In Plato's dialogue Protagoras we are given a coordinated theory of the Sophist in relation to society and of a possible theoretical basis for a Periclean-style democracy. All is completely consistent with the positions attributed to Protagoras in the Theaetetus. When Protagoras professes to make men good citizens, Socrates objects that while the Athenians call in experts to advise on technical matters, they regard all citizens as capable of advising them on matters relating to the city. This seems to imply that Athenian democracy leaves no place for expert instruction in citizenship. Protagoras replies with a myth followed by a nonmythical exposition that while all men share in the qualities that make good citizens, they do not do so by nature but acquire these qualities by instruction and by practice. These qualities are beliefs and opinions about what is just and right. In a sense, the whole community teaches its members about these matters, and so all are rightly consulted about political matters. But the expert teacher, such as the Sophist Protagoras, can improve opinions on such matters, whether it be in the case of an individual or in the case of a whole community.
Protagoras's doctrines ranged beyond the topics discussed above to cover physical and mathematical problems as well, but it is no longer possible to state his actual teachings on these problems. He seems to have held that a tangent touches a circle not only at one point, but at more than one, clearly arguing from visual experience of drawn lines. Parmenides had rejected the world of seeming in favor of his world of being; Protagoras took the opposite path and attempted to expound a world in which all appearances were true and where there was nothing outside or beyond what appeared. This involved the copresence of opposed and contradictory qualities at many points. Protagoras was prepared to accept and explain this copresence through his "man-measure" principle, either on the basis of a theory of subjective idealism or, more probably, on the basis of a conception of a phenomenal world actually composed of opposites (a conception typical of the pre-Socratics). This conception seemed to Plato to be substantially correct for the phenomenal world, hence his great interest in Protagoras. But Plato felt that this view made it impossible to give any account or explanation of phenomena, and to be able to give an explanation seemed to him essential.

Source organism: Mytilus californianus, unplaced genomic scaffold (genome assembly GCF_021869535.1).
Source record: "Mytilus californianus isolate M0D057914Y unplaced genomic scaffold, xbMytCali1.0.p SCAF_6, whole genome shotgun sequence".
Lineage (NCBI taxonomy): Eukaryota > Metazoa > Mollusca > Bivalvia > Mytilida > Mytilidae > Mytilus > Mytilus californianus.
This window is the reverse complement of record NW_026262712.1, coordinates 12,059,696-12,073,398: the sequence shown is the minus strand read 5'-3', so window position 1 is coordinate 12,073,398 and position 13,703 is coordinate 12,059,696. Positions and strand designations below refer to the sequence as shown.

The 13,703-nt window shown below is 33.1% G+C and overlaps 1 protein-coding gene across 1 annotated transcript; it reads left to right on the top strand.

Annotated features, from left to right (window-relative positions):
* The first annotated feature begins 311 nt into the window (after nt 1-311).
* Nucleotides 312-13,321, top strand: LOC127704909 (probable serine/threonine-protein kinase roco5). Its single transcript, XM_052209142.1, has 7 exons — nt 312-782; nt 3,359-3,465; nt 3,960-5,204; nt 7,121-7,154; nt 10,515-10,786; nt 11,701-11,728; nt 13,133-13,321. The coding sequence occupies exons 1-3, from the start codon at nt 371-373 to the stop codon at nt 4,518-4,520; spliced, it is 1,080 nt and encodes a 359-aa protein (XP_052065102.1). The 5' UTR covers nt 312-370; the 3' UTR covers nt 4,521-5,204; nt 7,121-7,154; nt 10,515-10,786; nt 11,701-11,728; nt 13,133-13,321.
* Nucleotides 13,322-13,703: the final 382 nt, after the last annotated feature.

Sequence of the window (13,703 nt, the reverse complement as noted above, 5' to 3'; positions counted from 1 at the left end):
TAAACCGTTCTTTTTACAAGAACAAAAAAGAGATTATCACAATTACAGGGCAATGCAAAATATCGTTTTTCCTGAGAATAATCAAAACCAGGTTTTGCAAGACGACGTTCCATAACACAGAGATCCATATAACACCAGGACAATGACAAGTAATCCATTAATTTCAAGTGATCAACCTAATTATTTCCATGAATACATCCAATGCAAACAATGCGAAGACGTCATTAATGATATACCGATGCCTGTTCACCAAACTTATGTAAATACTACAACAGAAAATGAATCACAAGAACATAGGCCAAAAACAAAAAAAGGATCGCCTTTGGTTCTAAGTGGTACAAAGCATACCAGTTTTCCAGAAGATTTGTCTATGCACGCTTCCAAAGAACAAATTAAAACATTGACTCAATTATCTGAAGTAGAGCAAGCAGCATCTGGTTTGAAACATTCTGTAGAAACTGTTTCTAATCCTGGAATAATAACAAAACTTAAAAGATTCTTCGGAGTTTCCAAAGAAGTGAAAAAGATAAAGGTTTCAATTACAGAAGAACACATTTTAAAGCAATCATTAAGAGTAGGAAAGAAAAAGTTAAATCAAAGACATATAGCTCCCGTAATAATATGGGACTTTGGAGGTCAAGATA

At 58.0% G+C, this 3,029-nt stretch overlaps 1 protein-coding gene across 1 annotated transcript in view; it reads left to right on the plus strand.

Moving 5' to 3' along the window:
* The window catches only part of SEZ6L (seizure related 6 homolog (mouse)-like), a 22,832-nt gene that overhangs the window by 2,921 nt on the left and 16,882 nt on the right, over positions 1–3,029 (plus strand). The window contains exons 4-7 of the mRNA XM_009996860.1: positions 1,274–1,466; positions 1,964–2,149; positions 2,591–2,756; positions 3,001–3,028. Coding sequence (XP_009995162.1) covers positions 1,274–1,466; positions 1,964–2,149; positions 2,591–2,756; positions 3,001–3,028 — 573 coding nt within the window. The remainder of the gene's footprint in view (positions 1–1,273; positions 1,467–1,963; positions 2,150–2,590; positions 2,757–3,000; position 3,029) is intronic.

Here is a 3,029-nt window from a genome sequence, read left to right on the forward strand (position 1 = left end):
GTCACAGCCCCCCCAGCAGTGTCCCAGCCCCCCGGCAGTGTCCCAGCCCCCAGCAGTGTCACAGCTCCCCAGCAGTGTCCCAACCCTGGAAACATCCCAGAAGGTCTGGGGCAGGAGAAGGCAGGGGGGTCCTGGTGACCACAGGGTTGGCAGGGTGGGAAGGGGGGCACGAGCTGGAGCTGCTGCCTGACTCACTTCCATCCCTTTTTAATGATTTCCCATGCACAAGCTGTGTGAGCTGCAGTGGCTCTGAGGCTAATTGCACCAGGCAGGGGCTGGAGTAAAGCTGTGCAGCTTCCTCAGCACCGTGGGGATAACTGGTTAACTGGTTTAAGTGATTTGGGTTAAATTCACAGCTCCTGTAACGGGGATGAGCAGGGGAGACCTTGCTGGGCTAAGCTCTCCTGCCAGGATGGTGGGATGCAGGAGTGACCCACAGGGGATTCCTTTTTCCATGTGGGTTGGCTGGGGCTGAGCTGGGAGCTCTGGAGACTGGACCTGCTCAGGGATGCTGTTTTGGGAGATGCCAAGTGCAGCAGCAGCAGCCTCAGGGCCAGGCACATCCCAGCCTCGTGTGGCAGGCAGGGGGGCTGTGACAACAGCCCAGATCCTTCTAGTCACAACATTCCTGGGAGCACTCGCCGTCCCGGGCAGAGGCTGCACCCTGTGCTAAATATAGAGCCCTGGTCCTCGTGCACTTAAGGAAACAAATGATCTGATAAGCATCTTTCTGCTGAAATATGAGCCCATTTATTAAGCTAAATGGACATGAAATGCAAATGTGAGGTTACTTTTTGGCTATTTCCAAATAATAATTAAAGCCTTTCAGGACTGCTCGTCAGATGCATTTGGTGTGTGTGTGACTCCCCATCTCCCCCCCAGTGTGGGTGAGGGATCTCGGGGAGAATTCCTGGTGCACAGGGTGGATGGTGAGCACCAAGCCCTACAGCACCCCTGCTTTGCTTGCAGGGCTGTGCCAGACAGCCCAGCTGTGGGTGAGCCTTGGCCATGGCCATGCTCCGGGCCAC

Diogenes Laërtius says that for Protagoras the soul is nothing apart from its perceptions. This suggests a phenomenalistic view of the soul as well as of everything else. Diogenes' account may be correct, although doubts have been cast upon it. If it is correct, however, it probably was not intended to imply any doctrine like the modern theory of neutral monism, but simply to deny the existence of any "submerged," or nonphenomenal, element in the soul.
texts and translations
Gagarin, Michael, and Paul Woodruff. Early Greek Political Thought from Homer to the Sophists. Cambridge, U.K.: Cambridge University Press, 1995.
Sprague, R.K., ed. The Older Sophists; a Complete Translation by Several Hands of the Fragments in die Fragmente der Vorsokratiker, ed. by Diels-Kranz. Columbia: University of South Carolina Press, 1972.
Fragments and testimonia of Protagoras' work may be found in H. Diels and W. Kranz, eds., Fragmente der Vorsokratiker, 10th ed. (Berlin, 1961), Vol. II. A. Capizzi, Protagora (Florence, 1955), is probably the best full discussion, and it includes some material not in Diels and Kranz.
Bett, R. "The Sophists and Relativism." Phronesis 34 (1989): 139–169.
Classen, J. "Protagoras' Aletheia." In The Criterion of Truth, Essays Written in Honour of George Kerferd, edited by P. Huby and G. Neal. Liverpool: Liverpool University Press, 1989.
Guthrie, W. K. C. The Sophists. Cambridge, U.K.: Cambridge University Press, 1971.
Kerferd, G. B. "Plato's Account of the Relativism of Protagoras." Durham University Journal 42 (1949): 20–26.
Kerferd, G. B. "Protagoras' Doctrine of Justice and Virtue in the 'Protagoras' of Plato." Journal of Hellenic Studies 73 (1953): 42–45.
Kerferd, G. B. The Sophistic Movement. Cambridge, U.K.: Cambridge University Press, 1981.
Schiappa, E. Protagoras and Logos: A Study in Greek Philosophy and Rhetoric. Columbia, SC: University of South Carolina Press, 1991.
Vlastos, G. "Introduction." In Plato's Protagoras, translated by M. Ostwald. Indianapolis/New York: Bobbs-Merrill, 1956.
G. B. Kerferd (1967)
Bibliography updated by Paul Woodruff (2005)
"Protagoras of Abdera." Encyclopedia of Philosophy. . Encyclopedia.com. (August 16, 2018). http://www.encyclopedia.com/humanities/encyclopedias-almanacs-transcripts-and-maps/protagoras-abdera